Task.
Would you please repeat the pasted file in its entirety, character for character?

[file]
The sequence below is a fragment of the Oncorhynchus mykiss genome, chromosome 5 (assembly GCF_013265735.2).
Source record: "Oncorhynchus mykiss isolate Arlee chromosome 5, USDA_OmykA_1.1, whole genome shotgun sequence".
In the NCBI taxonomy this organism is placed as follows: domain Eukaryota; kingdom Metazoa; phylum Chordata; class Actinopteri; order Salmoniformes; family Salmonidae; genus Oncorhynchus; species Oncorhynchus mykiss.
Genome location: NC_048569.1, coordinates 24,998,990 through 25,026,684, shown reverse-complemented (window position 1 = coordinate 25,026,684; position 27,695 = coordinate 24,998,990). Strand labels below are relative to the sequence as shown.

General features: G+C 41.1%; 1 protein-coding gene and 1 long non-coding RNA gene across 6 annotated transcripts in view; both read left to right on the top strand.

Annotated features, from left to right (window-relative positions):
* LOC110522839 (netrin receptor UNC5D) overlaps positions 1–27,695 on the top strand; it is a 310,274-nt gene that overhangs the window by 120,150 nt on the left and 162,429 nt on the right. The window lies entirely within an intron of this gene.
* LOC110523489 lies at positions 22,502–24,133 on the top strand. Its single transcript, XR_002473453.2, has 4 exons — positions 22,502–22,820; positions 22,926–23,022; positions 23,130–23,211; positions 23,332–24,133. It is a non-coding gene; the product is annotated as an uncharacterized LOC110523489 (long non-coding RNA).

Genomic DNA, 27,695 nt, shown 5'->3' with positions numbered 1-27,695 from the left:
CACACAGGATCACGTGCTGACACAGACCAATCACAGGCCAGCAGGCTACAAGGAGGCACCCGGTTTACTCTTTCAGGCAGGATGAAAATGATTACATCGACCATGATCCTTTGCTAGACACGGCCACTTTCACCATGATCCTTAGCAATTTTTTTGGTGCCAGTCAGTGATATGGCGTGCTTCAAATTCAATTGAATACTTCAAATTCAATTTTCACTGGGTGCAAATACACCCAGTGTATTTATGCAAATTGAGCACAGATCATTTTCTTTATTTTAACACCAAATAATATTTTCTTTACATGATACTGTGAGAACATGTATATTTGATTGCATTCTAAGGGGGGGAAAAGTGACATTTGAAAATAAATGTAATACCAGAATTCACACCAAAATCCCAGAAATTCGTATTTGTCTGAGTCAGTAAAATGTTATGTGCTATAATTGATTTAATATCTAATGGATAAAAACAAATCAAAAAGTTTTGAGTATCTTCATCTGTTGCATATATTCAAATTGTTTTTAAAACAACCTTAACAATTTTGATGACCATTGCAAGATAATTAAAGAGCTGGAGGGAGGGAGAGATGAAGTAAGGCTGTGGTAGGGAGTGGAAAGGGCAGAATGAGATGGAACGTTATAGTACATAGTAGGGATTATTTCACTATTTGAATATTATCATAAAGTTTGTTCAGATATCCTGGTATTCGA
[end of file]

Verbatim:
The sequence below is a fragment of the Oncorhynchus mykiss genome, chromosome 5 (assembly GCF_013265735.2).
Source record: "Oncorhynchus mykiss isolate Arlee chromosome 5, USDA_OmykA_1.1, whole genome shotgun sequence".
In the NCBI taxonomy this organism is placed as follows: domain Eukaryota; kingdom Metazoa; phylum Chordata; class Actinopteri; order Salmoniformes; family Salmonidae; genus Oncorhynchus; species Oncorhynchus mykiss.
Genome location: NC_048569.1, coordinates 24,998,990 through 25,026,684, shown reverse-complemented (window position 1 = coordinate 25,026,684; position 27,695 = coordinate 24,998,990). Strand labels below are relative to the sequence as shown.

General features: G+C 41.1%; 1 protein-coding gene and 1 long non-coding RNA gene across 6 annotated transcripts in view; both read left to right on the top strand.

Annotated features, from left to right (window-relative positions):
* LOC110522839 (netrin receptor UNC5D) overlaps positions 1–27,695 on the top strand; it is a 310,274-nt gene that overhangs the window by 120,150 nt on the left and 162,429 nt on the right. The window lies entirely within an intron of this gene.
* LOC110523489 lies at positions 22,502–24,133 on the top strand. Its single transcript, XR_002473453.2, has 4 exons — positions 22,502–22,820; positions 22,926–23,022; positions 23,130–23,211; positions 23,332–24,133. It is a non-coding gene; the product is annotated as an uncharacterized LOC110523489 (long non-coding RNA).

Genomic DNA, 27,695 nt, shown 5'->3' with positions numbered 1-27,695 from the left:
CACACAGGATCACGTGCTGACACAGACCAATCACAGGCCAGCAGGCTACAAGGAGGCACCCGGTTTACTCTTTCAGGCAGGATGAAAATGATTACATCGACCATGATCCTTTGCTAGACACGGCCACTTTCACCATGATCCTTAGCAATTTTTTTGGTGCCAGTCAGTGATATGGCGTGCTTCAAATTCAATTGAATACTTCAAATTCAATTTTCACTGGGTGCAAATACACCCAGTGTATTTATGCAAATTGAGCACAGATCATTTTCTTTATTTTAACACCAAATAATATTTTCTTTACATGATACTGTGAGAACATGTATATTTGATTGCATTCTAAGGGGGGGAAAAGTGACATTTGAAAATAAATGTAATACCAGAATTCACACCAAAATCCCAGAAATTCGTATTTGTCTGAGTCAGTAAAATGTTATGTGCTATAATTGATTTAATATCTAATGGATAAAAACAAATCAAAAAGTTTTGAGTATCTTCATCTGTTGCATATATTCAAATTGTTTTTAAAACAACCTTAACAATTTTGATGACCATTGCAAGATAATTAAAGAGCTGGAGGGAGGGAGAGATGAAGTAAGGCTGTGGTAGGGAGTGGAAAGGGCAGAATGAGATGGAACGTTATAGTACATAGTAGGGATTATTTCACTATTTGAATATTATCATAAAGTTTGTTCAGATATCCTGGTATTCGA